I’ve been really bent on defending my faith and democracy. 1 Peter 3:15: “But sanctify Christ as Lord in your hearts, always being ready to make a defense to everyone who asks you to give an account for the hope that is in you, yet with gentleness and reverence.” And I just can’t help myself when it comes to defending democracy. It’s clearly in danger. 

But what’s the best way to make a defense? I think it’s to go on the offense. I can’t change anybody else’s mind, but I can focus on my own heart. In the words of St. Francis of Assisi, “The best criticism of the bad is practice of the better.” I realized this works no matter what you call bad. It shifts things from “coming against” to positive action.  

What if our whole country did that for even a day?  

Isaiah 58:6-8 comes to mind. 

“Is not this the kind of fasting I have chosen: to loose the chains of injustice 
and untie the cords of the yoke, to set the oppressed free and break every yoke?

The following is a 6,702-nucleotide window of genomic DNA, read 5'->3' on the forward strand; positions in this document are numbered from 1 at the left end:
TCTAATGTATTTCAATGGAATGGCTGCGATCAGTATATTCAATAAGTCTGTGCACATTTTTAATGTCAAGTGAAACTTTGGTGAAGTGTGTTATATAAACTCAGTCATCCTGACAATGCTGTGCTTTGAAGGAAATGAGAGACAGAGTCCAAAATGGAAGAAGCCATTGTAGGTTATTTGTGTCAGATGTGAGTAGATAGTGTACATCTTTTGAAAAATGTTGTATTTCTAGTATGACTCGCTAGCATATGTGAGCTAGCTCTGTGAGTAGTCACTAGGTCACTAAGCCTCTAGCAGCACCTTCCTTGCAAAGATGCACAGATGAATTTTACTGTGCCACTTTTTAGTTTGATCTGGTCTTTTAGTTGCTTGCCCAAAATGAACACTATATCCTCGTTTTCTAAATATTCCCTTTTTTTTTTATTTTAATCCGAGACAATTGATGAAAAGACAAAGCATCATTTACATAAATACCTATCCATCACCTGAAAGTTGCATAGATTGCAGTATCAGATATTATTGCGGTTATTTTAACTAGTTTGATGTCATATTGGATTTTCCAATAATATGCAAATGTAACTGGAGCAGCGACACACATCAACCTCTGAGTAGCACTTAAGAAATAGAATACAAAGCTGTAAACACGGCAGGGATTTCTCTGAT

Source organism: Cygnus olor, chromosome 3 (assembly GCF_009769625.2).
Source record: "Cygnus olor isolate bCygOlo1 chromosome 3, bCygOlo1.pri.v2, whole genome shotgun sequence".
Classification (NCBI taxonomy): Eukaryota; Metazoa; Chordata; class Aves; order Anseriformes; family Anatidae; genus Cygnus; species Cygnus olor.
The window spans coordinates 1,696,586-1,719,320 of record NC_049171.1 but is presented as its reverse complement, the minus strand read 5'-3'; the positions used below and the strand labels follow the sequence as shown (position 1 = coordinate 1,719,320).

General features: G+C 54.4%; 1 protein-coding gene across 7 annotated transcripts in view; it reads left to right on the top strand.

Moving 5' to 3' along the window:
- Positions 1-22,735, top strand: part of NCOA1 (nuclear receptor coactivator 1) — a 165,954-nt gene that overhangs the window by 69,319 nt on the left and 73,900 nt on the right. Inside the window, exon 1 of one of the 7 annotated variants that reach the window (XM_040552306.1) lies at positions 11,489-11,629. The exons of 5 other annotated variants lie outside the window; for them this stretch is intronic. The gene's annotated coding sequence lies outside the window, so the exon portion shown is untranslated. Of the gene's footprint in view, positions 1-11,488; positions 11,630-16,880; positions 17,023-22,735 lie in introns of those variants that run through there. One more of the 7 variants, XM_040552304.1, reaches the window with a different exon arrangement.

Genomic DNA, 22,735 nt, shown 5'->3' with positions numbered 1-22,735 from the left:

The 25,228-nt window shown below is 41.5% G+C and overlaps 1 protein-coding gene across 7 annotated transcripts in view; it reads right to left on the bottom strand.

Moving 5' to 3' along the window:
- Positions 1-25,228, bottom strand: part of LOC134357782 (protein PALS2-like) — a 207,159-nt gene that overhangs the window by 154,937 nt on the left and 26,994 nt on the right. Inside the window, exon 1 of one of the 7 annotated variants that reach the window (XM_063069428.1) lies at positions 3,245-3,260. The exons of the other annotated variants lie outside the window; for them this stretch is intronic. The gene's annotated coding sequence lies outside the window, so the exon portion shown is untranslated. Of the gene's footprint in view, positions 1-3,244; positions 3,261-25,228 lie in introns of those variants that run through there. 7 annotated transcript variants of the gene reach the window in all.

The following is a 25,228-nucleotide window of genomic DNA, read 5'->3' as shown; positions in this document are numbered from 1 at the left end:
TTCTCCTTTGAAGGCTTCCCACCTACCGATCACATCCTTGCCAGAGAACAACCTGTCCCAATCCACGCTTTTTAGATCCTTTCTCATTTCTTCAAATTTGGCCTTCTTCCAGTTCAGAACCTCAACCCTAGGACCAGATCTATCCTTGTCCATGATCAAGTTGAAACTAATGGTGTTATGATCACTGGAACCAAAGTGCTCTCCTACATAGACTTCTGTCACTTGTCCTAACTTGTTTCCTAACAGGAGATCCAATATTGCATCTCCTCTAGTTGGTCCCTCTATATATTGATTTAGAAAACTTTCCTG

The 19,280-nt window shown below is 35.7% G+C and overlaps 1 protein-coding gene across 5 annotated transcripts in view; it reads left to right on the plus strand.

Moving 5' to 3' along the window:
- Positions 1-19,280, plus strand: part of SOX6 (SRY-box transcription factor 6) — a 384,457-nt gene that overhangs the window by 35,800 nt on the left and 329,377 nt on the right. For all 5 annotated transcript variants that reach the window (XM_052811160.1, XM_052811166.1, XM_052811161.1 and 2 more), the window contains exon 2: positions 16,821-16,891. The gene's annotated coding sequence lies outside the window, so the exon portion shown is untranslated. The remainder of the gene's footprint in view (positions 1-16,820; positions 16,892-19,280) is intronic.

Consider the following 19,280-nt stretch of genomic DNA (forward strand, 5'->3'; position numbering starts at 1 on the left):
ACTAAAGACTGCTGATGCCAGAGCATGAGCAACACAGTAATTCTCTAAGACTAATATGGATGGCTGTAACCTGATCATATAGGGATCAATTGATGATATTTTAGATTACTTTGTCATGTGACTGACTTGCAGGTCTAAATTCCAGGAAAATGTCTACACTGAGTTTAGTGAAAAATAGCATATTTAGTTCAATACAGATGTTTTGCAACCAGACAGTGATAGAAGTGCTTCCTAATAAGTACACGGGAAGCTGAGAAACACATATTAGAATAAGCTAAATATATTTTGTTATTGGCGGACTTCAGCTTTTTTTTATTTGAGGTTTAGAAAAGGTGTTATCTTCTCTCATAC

Is it not to share your food with the hungry and to provide the poor wanderer with shelter— 
when you see the naked, to clothe them, and not to turn away from your own flesh and blood? 
Then your light will break forth like the dawn, and your healing will quickly appear; 
then your righteousness will go before you, and the glory of the Lord will be your rear guard.” 

This is an issue of where I want to spend my time…and where change really lies. There’s a season for fighting, but “loosing the chains of injustice” is always in season. And if we really did that, we wouldn’t have time for infighting anyway.